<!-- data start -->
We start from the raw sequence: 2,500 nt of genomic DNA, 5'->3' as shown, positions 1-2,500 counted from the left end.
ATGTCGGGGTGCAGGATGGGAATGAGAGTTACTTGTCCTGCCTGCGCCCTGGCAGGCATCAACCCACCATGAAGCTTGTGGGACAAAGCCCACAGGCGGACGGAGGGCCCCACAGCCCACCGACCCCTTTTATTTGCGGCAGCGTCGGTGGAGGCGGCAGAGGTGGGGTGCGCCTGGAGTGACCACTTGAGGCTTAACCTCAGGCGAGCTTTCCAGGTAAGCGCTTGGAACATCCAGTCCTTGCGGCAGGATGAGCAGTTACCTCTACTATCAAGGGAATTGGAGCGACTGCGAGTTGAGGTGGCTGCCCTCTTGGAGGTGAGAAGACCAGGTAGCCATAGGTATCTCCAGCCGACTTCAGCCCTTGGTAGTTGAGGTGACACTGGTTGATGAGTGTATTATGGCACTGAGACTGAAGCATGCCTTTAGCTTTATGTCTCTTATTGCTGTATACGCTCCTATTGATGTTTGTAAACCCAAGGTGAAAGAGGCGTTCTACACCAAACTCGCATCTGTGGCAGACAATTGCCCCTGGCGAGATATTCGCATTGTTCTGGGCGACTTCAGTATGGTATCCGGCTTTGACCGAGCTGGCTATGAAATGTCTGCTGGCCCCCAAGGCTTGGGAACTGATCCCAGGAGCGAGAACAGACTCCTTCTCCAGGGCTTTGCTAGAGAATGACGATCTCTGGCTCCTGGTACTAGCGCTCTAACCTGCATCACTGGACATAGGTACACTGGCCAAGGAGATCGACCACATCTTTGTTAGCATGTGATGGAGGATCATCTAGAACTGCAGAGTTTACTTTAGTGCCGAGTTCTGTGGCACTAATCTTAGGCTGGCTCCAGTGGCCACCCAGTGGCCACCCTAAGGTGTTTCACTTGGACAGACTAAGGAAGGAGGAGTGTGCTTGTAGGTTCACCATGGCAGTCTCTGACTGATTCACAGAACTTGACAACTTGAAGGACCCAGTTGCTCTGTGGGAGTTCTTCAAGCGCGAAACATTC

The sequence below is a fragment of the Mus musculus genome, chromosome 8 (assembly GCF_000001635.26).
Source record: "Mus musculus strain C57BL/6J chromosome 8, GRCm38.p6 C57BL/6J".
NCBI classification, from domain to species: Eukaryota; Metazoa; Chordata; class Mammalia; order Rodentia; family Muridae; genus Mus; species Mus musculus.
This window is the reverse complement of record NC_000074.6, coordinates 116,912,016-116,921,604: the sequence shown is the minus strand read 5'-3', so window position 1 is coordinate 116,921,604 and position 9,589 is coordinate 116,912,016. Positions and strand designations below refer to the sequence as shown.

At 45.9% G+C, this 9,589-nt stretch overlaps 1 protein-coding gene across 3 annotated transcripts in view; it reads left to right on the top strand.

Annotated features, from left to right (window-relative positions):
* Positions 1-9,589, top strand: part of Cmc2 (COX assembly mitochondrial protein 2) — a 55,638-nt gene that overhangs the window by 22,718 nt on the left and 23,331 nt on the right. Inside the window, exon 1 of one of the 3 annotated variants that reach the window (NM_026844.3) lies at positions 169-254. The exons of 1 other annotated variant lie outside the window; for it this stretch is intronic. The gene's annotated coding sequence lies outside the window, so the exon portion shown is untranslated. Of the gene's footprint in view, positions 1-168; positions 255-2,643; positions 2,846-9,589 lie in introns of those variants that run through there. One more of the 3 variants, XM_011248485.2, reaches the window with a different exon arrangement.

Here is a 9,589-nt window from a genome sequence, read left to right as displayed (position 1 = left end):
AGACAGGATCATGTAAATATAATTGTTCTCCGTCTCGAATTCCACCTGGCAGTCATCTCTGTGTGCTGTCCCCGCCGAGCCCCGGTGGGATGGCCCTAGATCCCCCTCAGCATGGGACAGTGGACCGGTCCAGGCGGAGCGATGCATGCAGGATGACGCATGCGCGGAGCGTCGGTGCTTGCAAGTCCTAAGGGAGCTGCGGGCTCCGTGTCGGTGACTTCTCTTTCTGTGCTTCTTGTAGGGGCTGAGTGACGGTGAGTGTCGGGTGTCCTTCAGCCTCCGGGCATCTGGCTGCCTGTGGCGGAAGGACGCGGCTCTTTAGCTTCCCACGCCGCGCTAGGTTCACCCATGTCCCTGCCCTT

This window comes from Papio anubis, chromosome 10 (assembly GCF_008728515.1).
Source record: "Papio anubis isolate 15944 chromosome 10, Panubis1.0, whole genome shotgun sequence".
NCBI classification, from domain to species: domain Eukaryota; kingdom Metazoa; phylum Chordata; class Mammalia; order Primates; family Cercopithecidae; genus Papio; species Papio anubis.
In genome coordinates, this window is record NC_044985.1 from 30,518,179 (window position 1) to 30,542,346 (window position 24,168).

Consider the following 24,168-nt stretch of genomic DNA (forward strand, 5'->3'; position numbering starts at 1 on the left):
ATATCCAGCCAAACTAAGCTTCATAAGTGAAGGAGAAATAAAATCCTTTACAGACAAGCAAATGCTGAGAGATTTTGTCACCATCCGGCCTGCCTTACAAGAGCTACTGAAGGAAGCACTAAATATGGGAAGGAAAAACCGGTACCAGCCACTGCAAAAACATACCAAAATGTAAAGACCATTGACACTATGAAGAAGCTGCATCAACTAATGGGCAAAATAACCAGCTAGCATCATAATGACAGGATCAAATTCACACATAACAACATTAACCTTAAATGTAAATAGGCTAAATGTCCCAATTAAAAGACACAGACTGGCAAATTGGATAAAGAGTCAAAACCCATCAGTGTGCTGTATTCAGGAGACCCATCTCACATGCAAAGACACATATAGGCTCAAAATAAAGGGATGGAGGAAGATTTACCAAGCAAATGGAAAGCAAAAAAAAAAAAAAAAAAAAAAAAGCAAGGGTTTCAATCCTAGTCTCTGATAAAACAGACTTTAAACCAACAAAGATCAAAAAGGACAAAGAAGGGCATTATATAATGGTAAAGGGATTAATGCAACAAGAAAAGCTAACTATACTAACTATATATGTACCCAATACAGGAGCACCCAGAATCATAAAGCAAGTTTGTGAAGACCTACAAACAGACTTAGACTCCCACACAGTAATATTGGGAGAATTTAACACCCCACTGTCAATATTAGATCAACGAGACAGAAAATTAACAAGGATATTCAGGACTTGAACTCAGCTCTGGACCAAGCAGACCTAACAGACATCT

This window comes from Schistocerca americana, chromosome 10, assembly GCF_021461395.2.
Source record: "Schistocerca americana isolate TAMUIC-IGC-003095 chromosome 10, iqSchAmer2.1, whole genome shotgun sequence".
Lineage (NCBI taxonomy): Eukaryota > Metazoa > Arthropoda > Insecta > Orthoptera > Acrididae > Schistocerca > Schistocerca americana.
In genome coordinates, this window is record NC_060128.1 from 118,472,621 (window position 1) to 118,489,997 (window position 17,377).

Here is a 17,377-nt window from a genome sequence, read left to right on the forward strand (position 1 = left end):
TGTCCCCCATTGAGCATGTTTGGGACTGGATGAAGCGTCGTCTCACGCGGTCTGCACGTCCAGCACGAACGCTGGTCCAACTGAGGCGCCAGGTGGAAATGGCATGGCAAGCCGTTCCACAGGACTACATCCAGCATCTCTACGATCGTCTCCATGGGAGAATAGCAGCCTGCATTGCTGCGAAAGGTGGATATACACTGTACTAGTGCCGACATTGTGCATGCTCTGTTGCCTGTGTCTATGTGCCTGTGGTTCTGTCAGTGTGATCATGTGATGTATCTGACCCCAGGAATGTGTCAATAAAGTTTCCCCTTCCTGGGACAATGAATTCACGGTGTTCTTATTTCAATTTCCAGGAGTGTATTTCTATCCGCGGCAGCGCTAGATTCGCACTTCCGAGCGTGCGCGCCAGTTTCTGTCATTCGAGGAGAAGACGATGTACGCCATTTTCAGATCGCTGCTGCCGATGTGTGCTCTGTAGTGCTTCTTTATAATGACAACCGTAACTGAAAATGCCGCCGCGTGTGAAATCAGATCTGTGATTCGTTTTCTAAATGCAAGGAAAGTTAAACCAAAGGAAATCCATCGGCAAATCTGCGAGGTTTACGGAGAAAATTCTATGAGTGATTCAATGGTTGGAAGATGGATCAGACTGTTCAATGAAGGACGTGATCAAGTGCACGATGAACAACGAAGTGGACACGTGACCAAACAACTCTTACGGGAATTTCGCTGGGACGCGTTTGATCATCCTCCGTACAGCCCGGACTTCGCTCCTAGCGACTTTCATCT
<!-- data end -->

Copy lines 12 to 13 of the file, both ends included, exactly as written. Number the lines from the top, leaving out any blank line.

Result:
This window comes from Papio anubis, chromosome 10 (assembly GCF_008728515.1).
Source record: "Papio anubis isolate 15944 chromosome 10, Panubis1.0, whole genome shotgun sequence".